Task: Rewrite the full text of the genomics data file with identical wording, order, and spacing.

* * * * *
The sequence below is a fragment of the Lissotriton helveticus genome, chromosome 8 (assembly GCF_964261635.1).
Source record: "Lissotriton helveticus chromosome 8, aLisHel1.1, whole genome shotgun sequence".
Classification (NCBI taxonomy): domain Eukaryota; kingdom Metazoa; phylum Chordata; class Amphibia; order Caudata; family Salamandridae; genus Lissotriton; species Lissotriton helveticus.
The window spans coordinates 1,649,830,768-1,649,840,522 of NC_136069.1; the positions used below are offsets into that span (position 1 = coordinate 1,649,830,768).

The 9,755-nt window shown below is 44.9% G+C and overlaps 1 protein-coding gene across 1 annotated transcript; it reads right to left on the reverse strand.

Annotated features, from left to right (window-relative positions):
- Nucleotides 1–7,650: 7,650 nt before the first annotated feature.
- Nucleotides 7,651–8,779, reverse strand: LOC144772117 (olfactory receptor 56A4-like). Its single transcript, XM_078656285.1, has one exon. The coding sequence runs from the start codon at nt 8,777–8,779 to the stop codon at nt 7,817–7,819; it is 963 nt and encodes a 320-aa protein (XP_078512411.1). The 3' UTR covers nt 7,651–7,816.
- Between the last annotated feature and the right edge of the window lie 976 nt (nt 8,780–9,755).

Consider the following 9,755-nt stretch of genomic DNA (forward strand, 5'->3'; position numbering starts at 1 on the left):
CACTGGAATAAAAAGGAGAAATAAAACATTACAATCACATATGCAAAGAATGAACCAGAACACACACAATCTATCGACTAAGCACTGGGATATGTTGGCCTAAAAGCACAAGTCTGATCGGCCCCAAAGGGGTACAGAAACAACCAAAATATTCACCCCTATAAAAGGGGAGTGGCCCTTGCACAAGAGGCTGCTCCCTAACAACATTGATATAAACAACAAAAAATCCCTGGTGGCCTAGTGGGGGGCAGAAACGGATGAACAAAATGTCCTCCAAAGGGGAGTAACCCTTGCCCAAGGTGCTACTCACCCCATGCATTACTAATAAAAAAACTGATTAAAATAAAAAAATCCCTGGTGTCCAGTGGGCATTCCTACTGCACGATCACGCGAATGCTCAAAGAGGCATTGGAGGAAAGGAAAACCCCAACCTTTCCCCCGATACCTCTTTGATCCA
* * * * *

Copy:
The sequence below is a fragment of the Lissotriton helveticus genome, chromosome 8 (assembly GCF_964261635.1).
Source record: "Lissotriton helveticus chromosome 8, aLisHel1.1, whole genome shotgun sequence".
Classification (NCBI taxonomy): domain Eukaryota; kingdom Metazoa; phylum Chordata; class Amphibia; order Caudata; family Salamandridae; genus Lissotriton; species Lissotriton helveticus.
The window spans coordinates 1,649,830,768-1,649,840,522 of NC_136069.1; the positions used below are offsets into that span (position 1 = coordinate 1,649,830,768).

The 9,755-nt window shown below is 44.9% G+C and overlaps 1 protein-coding gene across 1 annotated transcript; it reads right to left on the reverse strand.

Annotated features, from left to right (window-relative positions):
- Nucleotides 1–7,650: 7,650 nt before the first annotated feature.
- Nucleotides 7,651–8,779, reverse strand: LOC144772117 (olfactory receptor 56A4-like). Its single transcript, XM_078656285.1, has one exon. The coding sequence runs from the start codon at nt 8,777–8,779 to the stop codon at nt 7,817–7,819; it is 963 nt and encodes a 320-aa protein (XP_078512411.1). The 3' UTR covers nt 7,651–7,816.
- Between the last annotated feature and the right edge of the window lie 976 nt (nt 8,780–9,755).

Consider the following 9,755-nt stretch of genomic DNA (forward strand, 5'->3'; position numbering starts at 1 on the left):
CACTGGAATAAAAAGGAGAAATAAAACATTACAATCACATATGCAAAGAATGAACCAGAACACACACAATCTATCGACTAAGCACTGGGATATGTTGGCCTAAAAGCACAAGTCTGATCGGCCCCAAAGGGGTACAGAAACAACCAAAATATTCACCCCTATAAAAGGGGAGTGGCCCTTGCACAAGAGGCTGCTCCCTAACAACATTGATATAAACAACAAAAAATCCCTGGTGGCCTAGTGGGGGGCAGAAACGGATGAACAAAATGTCCTCCAAAGGGGAGTAACCCTTGCCCAAGGTGCTACTCACCCCATGCATTACTAATAAAAAAACTGATTAAAATAAAAAAATCCCTGGTGTCCAGTGGGCATTCCTACTGCACGATCACGCGAATGCTCAAAGAGGCATTGGAGGAAAGGAAAACCCCAACCTTTCCCCCGATACCTCTTTGATCCA